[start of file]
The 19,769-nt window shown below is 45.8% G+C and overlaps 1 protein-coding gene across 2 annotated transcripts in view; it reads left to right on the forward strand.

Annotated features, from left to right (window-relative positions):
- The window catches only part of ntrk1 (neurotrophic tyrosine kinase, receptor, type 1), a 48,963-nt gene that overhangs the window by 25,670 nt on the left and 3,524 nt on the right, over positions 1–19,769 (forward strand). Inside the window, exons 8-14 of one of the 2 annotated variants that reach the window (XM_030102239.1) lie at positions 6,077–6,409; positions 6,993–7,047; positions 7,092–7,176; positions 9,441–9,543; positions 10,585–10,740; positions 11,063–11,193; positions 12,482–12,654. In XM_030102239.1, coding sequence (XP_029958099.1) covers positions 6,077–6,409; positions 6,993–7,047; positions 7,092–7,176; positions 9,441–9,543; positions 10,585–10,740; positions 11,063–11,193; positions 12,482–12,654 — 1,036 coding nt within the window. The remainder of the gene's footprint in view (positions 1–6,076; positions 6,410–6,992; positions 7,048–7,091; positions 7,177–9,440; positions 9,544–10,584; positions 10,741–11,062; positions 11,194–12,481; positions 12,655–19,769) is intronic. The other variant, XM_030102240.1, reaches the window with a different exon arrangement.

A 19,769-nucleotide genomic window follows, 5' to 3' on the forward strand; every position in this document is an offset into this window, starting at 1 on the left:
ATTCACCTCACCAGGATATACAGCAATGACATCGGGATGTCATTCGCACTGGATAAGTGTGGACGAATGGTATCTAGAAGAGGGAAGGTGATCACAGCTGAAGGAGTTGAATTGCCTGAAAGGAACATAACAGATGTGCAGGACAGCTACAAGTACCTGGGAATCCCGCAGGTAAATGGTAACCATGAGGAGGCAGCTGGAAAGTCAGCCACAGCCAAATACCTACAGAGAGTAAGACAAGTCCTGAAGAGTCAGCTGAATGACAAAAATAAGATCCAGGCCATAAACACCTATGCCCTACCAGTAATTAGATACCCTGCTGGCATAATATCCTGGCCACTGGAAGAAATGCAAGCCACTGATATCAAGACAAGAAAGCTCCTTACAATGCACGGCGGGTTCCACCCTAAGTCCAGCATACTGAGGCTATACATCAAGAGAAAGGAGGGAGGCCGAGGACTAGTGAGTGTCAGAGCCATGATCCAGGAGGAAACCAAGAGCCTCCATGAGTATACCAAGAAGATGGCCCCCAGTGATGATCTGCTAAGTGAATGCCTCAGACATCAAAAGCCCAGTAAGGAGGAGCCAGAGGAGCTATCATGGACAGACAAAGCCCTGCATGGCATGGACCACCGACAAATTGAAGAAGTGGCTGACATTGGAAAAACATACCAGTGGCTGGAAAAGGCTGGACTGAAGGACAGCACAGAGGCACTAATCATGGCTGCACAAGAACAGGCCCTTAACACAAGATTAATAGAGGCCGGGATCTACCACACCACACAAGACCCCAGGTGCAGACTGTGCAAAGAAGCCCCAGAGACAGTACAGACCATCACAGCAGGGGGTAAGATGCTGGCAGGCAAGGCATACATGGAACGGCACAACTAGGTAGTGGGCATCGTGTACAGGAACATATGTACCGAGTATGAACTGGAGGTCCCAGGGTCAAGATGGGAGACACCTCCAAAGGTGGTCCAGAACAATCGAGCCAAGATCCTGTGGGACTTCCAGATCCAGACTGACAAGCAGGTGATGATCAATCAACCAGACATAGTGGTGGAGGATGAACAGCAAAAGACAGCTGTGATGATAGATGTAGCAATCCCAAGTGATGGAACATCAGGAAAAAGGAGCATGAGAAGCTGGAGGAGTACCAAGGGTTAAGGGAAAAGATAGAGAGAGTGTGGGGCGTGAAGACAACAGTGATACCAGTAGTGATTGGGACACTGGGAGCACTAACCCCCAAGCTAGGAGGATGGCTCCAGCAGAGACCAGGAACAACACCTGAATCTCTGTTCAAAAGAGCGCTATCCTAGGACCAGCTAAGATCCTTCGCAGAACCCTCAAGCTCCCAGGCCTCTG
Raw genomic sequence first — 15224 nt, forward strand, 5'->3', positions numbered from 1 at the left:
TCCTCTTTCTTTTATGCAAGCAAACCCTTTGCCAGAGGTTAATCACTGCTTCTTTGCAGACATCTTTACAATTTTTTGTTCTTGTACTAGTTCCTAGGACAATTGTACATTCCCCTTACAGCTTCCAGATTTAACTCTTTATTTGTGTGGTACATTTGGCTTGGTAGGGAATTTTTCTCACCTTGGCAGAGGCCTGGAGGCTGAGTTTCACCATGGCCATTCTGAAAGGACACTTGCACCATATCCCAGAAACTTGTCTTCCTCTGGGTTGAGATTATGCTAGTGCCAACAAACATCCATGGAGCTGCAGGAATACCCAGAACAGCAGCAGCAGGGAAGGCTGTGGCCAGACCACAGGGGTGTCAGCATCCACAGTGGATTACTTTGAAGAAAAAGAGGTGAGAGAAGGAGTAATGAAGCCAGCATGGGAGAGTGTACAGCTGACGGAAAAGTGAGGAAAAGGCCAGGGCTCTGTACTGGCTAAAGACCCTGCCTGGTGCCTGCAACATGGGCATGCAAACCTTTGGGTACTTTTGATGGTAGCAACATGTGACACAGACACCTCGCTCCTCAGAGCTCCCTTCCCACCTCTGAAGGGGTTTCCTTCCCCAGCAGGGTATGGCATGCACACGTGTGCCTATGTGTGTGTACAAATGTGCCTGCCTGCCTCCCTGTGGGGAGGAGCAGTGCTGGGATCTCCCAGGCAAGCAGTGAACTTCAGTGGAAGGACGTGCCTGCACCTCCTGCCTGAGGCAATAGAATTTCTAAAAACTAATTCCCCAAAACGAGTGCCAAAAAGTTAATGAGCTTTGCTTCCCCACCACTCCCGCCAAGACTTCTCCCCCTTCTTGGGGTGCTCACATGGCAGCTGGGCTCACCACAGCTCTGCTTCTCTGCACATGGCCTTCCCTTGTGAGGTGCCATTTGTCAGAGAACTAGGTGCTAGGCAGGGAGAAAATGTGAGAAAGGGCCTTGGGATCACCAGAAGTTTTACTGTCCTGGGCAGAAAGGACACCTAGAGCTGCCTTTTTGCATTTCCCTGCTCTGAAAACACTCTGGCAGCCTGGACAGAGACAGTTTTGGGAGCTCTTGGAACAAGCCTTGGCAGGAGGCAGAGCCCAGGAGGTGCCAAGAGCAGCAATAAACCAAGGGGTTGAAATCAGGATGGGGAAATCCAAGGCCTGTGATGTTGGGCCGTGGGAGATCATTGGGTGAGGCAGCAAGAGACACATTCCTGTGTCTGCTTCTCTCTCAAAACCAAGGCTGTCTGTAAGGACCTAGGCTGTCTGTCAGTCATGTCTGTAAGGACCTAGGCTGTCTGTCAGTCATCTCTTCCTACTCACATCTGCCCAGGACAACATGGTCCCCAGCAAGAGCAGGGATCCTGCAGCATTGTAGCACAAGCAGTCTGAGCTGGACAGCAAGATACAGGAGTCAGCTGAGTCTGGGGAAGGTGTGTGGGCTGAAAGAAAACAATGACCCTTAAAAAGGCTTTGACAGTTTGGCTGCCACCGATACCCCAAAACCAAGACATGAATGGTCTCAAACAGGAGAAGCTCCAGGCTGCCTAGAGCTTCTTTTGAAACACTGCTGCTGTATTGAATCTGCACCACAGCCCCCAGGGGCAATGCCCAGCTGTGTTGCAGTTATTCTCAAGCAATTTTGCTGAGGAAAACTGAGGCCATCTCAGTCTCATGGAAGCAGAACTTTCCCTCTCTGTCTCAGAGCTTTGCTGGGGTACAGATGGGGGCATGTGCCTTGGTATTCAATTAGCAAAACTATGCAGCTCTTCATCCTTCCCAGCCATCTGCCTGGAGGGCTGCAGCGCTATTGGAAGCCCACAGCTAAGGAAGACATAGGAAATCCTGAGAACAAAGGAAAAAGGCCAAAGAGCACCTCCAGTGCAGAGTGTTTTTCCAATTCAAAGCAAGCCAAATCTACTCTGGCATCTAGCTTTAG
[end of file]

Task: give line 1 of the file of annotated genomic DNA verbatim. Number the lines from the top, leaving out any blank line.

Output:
The 19,769-nt window shown below is 45.8% G+C and overlaps 1 protein-coding gene across 2 annotated transcripts in view; it reads left to right on the forward strand.